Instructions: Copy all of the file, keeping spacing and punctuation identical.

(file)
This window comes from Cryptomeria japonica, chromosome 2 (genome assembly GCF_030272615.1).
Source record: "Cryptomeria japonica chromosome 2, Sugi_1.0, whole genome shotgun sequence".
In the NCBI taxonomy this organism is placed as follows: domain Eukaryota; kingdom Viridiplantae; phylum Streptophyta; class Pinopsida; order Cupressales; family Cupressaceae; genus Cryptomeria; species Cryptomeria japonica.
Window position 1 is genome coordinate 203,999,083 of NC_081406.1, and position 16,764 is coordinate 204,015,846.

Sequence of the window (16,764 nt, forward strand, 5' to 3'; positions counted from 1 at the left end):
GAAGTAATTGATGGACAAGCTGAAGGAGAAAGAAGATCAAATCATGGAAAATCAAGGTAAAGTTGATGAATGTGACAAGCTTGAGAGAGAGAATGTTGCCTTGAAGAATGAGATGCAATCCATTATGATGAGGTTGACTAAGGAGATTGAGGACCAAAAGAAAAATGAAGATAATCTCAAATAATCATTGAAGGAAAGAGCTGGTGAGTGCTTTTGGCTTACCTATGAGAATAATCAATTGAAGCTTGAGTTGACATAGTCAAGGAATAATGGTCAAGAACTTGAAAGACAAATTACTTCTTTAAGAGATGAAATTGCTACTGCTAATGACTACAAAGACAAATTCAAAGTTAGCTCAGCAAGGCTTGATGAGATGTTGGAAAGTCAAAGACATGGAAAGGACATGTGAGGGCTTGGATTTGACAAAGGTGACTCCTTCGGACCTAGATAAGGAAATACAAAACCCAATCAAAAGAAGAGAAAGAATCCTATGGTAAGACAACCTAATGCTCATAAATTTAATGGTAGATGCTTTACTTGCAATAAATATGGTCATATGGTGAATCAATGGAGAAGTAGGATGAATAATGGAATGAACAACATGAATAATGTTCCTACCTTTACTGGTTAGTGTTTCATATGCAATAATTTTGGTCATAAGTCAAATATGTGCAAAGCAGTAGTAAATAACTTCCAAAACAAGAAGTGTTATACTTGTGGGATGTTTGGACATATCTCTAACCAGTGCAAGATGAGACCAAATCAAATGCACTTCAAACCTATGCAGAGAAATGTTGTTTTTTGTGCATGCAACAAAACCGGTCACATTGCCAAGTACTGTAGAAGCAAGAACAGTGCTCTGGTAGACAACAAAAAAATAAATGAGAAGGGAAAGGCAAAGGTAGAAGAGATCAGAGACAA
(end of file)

This window comes from Cryptomeria japonica, chromosome 2 (genome assembly GCF_030272615.1).
Source record: "Cryptomeria japonica chromosome 2, Sugi_1.0, whole genome shotgun sequence".
In the NCBI taxonomy this organism is placed as follows: domain Eukaryota; kingdom Viridiplantae; phylum Streptophyta; class Pinopsida; order Cupressales; family Cupressaceae; genus Cryptomeria; species Cryptomeria japonica.
Window position 1 is genome coordinate 203,999,083 of NC_081406.1, and position 16,764 is coordinate 204,015,846.

Sequence of the window (16,764 nt, forward strand, 5' to 3'; positions counted from 1 at the left end):
GAAGTAATTGATGGACAAGCTGAAGGAGAAAGAAGATCAAATCATGGAAAATCAAGGTAAAGTTGATGAATGTGACAAGCTTGAGAGAGAGAATGTTGCCTTGAAGAATGAGATGCAATCCATTATGATGAGGTTGACTAAGGAGATTGAGGACCAAAAGAAAAATGAAGATAATCTCAAATAATCATTGAAGGAAAGAGCTGGTGAGTGCTTTTGGCTTACCTATGAGAATAATCAATTGAAGCTTGAGTTGACATAGTCAAGGAATAATGGTCAAGAACTTGAAAGACAAATTACTTCTTTAAGAGATGAAATTGCTACTGCTAATGACTACAAAGACAAATTCAAAGTTAGCTCAGCAAGGCTTGATGAGATGTTGGAAAGTCAAAGACATGGAAAGGACATGTGAGGGCTTGGATTTGACAAAGGTGACTCCTTCGGACCTAGATAAGGAAATACAAAACCCAATCAAAAGAAGAGAAAGAATCCTATGGTAAGACAACCTAATGCTCATAAATTTAATGGTAGATGCTTTACTTGCAATAAATATGGTCATATGGTGAATCAATGGAGAAGTAGGATGAATAATGGAATGAACAACATGAATAATGTTCCTACCTTTACTGGTTAGTGTTTCATATGCAATAATTTTGGTCATAAGTCAAATATGTGCAAAGCAGTAGTAAATAACTTCCAAAACAAGAAGTGTTATACTTGTGGGATGTTTGGACATATCTCTAACCAGTGCAAGATGAGACCAAATCAAATGCACTTCAAACCTATGCAGAGAAATGTTGTTTTTTGTGCATGCAACAAAACCGGTCACATTGCCAAGTACTGTAGAAGCAAGAACAGTGCTCTGGTAGACAACAAAAAAATAAATGAGAAGGGAAAGGCAAAGGTAGAAGAGATCAGAGACAA